Modern turbines have solid instead of latticed towers, so birds can’t rest or nest on them. They can, however, still perch on the nacelle (the bus-sized generator housing at the top of the tower).
Modern utility-scale wind turbines turn at a much lower rpm than older models. Because the blades are so long and are moving 150 to 200 mph at the tips, depending on the model, the impact on birds and bats remains substantial.
Few studies have been done to determine the true effect of industrial wind turbines on birds and bats, and fewer studies still that have been done independently of the wind companies’ control. The evidence is clear, though, that wind turbines present yet another threat to the lives of birds and bats. The risk appears to be much greater in some areas than in others.
The first-year study of the “Maple Ridge” facility on the Tug Hill plateau of New York estimated that 2,000 to 4,000 birds and bats were killed by 120 turbines during the 5-month study period in 2006 (click here for the report; click here for May 1, 2007, testimony to the U.S. House Natural Resources subcommittee on Fisheries, Wildlife and Oceans).
The US Fish & Wildlife Service is concerned about the danger to birds. They have issued siting guidelines which recommend that wind turbines should not be installed near wetlands, on mountain ridges, near shorelines, or in other locations known as concentration areas for wildlife or at sites subject to frequent fog or low-lying clouds during spring and fall migrations.
Mountain ridges and coastal areas, where industrial turbines are often installed, are features of the landscape that concentrate many birds. Songbirds mostly migrate at night and low enough to collide with the blades of large wind turbines. The presence of large wind turbines may cause birds to avoid the site, thus losing a foraging resource and requiring extra energy to fly around it. The cumulative effect of multiple facilities could have a serious toll on bird populations. The activities of prairie birds, including mating and nesting, are easily disturbed — even at a great distance — by the construction and continuing operation of an industrial wind power facility, which can spread over hundreds, often thousands, of acres.
Wind power is a unique threat to raptors (hawks, eagles, falcons, owls, and vultures) — many of them already endangered — and other large birds, such as ducks, geese, swans, and cranes. The risk of collision not only threatens individual birds but also augments existing threats to their populations. The cumulative effect of multiple facilities may threaten the viable breeding of several species already in decline.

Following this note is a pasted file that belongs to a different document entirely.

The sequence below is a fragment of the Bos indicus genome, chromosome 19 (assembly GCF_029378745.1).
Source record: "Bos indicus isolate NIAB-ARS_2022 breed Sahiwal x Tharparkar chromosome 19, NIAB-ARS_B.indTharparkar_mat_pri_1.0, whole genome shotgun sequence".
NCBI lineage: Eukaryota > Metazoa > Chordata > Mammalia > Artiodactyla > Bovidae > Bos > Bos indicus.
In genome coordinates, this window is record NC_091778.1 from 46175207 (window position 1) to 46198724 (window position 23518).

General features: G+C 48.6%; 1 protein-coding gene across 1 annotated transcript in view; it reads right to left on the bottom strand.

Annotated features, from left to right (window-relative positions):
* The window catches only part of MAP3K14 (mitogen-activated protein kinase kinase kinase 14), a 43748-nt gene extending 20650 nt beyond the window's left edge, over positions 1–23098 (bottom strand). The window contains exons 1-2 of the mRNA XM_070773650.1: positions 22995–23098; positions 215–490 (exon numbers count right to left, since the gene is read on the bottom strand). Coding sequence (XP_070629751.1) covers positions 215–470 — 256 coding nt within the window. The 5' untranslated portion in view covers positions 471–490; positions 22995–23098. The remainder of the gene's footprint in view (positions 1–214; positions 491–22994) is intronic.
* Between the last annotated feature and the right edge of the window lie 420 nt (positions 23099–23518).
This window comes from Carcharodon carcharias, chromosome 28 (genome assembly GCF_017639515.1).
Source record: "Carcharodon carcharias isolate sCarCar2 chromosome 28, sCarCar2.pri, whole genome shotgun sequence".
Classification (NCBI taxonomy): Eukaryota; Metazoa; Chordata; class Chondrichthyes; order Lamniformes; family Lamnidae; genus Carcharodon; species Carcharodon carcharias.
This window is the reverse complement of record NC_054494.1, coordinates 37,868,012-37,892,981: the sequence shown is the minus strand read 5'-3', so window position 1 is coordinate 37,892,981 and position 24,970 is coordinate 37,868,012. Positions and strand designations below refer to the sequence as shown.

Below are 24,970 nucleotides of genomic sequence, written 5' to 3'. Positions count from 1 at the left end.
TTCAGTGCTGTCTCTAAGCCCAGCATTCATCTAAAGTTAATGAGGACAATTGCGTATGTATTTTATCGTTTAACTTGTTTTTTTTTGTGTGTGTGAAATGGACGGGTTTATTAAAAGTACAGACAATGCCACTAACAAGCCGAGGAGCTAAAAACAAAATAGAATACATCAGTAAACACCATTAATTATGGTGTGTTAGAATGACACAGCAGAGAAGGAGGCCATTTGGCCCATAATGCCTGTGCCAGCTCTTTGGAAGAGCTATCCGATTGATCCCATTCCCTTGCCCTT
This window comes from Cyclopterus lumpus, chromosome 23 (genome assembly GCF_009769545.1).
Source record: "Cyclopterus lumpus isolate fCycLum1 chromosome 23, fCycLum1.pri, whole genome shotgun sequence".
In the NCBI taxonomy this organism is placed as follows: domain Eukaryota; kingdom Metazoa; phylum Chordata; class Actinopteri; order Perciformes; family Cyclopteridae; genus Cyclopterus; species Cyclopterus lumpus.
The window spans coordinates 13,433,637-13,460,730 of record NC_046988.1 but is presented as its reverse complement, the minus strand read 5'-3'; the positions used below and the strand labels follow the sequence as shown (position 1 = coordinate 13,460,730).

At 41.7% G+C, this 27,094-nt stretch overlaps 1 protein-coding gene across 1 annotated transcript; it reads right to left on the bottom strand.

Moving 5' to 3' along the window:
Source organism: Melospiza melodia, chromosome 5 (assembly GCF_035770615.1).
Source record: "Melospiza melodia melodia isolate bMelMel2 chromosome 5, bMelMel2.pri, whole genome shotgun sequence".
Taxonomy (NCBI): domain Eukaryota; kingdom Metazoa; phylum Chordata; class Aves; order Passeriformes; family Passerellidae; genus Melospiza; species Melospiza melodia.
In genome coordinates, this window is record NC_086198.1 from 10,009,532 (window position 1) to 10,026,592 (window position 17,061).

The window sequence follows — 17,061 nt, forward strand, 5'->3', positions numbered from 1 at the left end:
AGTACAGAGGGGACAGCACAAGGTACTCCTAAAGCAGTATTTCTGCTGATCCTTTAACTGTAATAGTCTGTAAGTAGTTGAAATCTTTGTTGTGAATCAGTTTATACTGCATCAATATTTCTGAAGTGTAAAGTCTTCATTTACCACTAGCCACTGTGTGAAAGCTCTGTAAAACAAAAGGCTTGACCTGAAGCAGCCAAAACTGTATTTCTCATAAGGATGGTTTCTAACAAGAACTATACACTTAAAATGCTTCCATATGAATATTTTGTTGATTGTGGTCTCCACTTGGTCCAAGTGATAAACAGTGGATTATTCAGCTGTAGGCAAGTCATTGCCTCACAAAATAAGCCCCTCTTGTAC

Promoters of industrial wind power often try to divert our attention to the carnage wrought by office tower windows, cars, and housecats, as if a greater wrong excuses the lesser. Even using the scant data inconsistently compiled by consultants hired by the wind power developers, it is clear that industrial wind turbines kill many more birds and bats per unit than these other causes, particularly raptors (such as eagles and hawks) and migrating bats and songbirds.
Promoters of industrial wind power try to justify the threats to birds and bats with the claim that they are actually saving even more birds by cleaning the air and reversing global warming. They are wrong in that rationalization, because wind power does not replace other sources of electricity to such a meaningful degree (see the “Output” FAQ).
The threat to bats has turned out to be a problem the industry can’t deny. FPL Energy ended access to its facilities after independent research documented that thousands of bats were killed in just a couple of months at one location and that this pattern of mortality was being seen at other sites as well. To divert attention from this outrage and their lack of action to remedy it, FPL Energy announced in January 2006 that it would fund some bat conservation projects. That effort will not, however, mitigate the harm they are causing, let alone justify or reduce it.
A revealing story comes from Carleton College in Northfield, Minnesota, which constructed a 1.65-megawatt wind turbine in September 2004 out in the middle of a corn field two miles from campus. In October 2005, the Winona Daily News described a tour led by project director Rob Lampa. Lampa told the group that they had seen no sign of a single bird or bat death since the turbine was switched on. But as they were leaving, one of the group from Winona pointed out something on the ground to one of the county commissioners with her. It was a dead bat. Nearby was another. As one of NWW’s correspondents commented, Lampa will have to make sure the clean-up crew does a better job before the next tour!
As with birds and bats, there are no reliable studies of the effect of industrial wind turbine facilities on other animals. The installation of such large structures in wild areas, along with supporting roads and transmission infrastructure and the clearing of trees on mountain ridges, inevitably has a negative effect, if only because of the loss, degradation, and fragmentation of habitat, especially ecologically vital interior forest. The turbines also move (producing noise and vibration) and are lit by strobes day and night, adding to the distressing impact they likely have.
Until good studies are done, we have anecdotal evidence such as the following about the effect of a wind facility on Backbone Mountain, West Virginia: “I looked around me, to a place where months before had been prime country for deer, wild turkey, and yes, black bear, to see positively no sign of any of the animals about at all. This alarmed me, so I scouted in the woods that afternoon. All afternoon, I found no sign, sight, or peek of any animal about.”
© National Wind Watch, Inc.